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Spectacular, scrumptious, salubrious, scintillating, splendiforous, stunning, superb, special, superior, spicy spirulina

Posted by Ron Key on 15 June 2017 |
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When you book a French trip in late May early June you’re never quite sure what you are going to get. Two weeks before we arrived at Lac du Blaireau the carp started spawning but the changeable weather soon put a stop to that. The forecast for our week looked hot which could have set them off again. A massive thunderstorm as we journeyed towards Soissons after visiting the battlefields along the Chemins des Dames dropped up to a foot of water on parts of the road and vitally it cooled the lake water ensuring no spawning this week.

We were fortunate to have this small but challenging lake to ourselves and bivvying at the end of the lake I took the right hand side. Someone had left markers in the swim and I assumed they had baited them to so the first night to save time and avoid disturbing the lake it was PVA bags of Spicy Spirulina Microfeed and snowman rigs. A welcome twenty two mirror broke my duck the first night but now for the main event.

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We had the luxury of a boat; so next day armed with polaroids and panama I drifted around locating three clear spots in the weed with a prodding stick. I baited them with a mixture of 10, 15 and 20mm Spicy Spirulina and Ghurkka Spice boilies. The crayfish were relentless but we were prepared.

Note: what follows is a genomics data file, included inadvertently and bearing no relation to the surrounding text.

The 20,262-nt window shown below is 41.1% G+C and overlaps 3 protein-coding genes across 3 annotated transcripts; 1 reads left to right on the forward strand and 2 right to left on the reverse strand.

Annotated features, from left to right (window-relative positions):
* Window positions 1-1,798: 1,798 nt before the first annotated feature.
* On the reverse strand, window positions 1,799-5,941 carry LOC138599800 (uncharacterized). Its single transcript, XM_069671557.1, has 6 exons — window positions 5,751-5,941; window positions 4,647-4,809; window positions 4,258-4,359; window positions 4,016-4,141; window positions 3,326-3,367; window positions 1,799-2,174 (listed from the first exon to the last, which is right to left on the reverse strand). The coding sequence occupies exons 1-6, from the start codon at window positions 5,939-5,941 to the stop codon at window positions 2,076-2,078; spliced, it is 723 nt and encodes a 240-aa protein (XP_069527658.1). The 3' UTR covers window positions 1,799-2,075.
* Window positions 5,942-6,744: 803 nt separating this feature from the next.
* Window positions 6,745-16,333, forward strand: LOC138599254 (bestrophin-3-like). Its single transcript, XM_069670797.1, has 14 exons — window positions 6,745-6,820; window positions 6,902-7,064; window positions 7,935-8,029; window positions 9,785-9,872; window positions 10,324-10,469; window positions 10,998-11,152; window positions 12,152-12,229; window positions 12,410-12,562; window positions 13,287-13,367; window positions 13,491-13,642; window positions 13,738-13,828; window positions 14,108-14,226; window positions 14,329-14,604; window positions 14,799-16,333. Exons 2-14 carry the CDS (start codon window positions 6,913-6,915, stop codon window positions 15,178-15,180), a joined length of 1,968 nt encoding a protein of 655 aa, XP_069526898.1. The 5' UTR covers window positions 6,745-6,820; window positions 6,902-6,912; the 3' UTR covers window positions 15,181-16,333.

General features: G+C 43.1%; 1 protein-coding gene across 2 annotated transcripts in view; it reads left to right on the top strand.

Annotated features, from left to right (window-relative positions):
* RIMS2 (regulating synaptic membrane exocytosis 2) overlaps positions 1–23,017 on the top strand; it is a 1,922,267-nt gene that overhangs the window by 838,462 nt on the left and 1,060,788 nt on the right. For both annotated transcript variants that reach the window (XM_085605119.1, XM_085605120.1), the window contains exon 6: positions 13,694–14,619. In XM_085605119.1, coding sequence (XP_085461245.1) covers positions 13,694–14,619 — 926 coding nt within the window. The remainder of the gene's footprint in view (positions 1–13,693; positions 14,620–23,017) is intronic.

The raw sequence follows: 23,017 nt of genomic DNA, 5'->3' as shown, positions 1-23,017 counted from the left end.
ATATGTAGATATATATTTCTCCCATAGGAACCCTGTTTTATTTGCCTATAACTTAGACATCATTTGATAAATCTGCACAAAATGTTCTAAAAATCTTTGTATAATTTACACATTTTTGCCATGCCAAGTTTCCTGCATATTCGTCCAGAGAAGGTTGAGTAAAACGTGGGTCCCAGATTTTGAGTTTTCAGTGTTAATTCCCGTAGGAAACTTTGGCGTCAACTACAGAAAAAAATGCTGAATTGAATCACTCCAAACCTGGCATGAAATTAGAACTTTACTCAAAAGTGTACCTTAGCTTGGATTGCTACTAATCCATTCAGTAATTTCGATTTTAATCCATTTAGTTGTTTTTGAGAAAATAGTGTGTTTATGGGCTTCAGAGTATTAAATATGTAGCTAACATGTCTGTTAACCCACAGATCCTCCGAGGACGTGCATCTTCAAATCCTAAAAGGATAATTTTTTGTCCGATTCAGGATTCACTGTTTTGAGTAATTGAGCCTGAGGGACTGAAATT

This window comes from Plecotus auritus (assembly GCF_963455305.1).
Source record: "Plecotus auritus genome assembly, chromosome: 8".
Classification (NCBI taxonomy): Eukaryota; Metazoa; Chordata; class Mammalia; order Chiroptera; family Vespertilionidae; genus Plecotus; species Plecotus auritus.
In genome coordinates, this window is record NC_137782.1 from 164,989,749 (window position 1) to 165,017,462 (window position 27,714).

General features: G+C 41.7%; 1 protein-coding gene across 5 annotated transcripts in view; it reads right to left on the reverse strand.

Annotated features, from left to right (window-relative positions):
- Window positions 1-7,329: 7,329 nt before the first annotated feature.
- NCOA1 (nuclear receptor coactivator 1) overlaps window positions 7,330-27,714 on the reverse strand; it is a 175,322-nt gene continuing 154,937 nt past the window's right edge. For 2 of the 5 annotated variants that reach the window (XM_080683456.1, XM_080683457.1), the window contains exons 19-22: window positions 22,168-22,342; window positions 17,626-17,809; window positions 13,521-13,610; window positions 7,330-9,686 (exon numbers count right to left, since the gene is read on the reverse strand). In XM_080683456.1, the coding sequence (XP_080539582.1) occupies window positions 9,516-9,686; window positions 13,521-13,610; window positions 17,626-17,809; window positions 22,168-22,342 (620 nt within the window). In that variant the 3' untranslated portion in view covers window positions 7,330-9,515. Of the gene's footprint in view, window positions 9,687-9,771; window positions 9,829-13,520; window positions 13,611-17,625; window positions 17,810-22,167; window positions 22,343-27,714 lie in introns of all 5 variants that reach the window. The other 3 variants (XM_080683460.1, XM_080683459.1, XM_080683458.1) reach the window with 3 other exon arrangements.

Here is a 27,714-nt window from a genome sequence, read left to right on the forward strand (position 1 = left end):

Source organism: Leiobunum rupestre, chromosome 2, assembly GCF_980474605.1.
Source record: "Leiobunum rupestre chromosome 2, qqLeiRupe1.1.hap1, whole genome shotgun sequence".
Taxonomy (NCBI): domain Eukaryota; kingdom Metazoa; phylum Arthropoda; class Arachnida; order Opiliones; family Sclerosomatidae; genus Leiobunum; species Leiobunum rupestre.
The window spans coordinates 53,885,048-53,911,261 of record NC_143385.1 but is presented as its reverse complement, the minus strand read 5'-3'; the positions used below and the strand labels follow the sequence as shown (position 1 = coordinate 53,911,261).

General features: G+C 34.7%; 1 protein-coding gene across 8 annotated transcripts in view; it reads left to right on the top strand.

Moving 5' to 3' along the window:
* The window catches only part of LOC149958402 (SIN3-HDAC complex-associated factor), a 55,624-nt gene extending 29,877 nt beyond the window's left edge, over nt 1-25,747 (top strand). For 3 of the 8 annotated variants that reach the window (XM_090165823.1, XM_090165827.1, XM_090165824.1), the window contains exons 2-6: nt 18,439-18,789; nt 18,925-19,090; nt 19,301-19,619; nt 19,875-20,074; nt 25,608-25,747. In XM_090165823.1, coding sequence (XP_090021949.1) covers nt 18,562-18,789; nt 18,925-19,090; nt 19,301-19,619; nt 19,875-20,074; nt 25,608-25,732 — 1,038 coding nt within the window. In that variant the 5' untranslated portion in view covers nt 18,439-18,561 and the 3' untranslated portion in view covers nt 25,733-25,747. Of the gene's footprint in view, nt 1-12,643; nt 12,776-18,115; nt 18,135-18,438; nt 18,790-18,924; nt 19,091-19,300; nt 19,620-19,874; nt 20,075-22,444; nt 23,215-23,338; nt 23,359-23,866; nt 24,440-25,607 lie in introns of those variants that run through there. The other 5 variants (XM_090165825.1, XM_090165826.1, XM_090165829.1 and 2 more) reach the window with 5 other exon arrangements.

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I shrink wrapped the boilies with industrial strength shrink tube and although it didn’t stop them it slowed them down and kept me fishing.
IMG 20170607 171323The next fish; hooked on my middle rod was a long grey mirror that tipped the scales at 44 lb. Well spawned out, if I’d caught it a fortnight ago it would have been over fifty. Following quickly came a 39 lb 5 oz on the same rod.

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The weather improved and the temperature rose and it all slowed down.  I took to the boat again and located two groups of fish basking in the sun at the far end of the lake. One large group on the left and a smaller group of bigger fish on my side of the lake. It was obvious my short rod was off the pace and I moved it alongside the producing middle rod and moved my right hand rod almost to the end of the lake on a small bright sandy spot. Concerned with the ravenous appetites of the large crayfish I changed to baiting with smaller more numerous 10 mm boilies to occupy them longer and give the carp a chance. I also changed from baiting once a day to smaller quantities four or five times a day to ensure there was always some attractive bait on my spots. Soon my catch rate improved, a 36 lb 8 oz, then a 42 lb mirror followed by a 48 lb 8 oz sturgeon and a 30 lb plus common.

What I did notice as I returned to bait my spots there was always a very large crayfish in the clear water over the bright sandy patch. I’m sure it was waiting for me, reminding me of the old Daily Mirror cartoon strip the Perishers where every year the crabs in the rock pool awaited the return of Boot the dog, “the eyeballs in the sky”.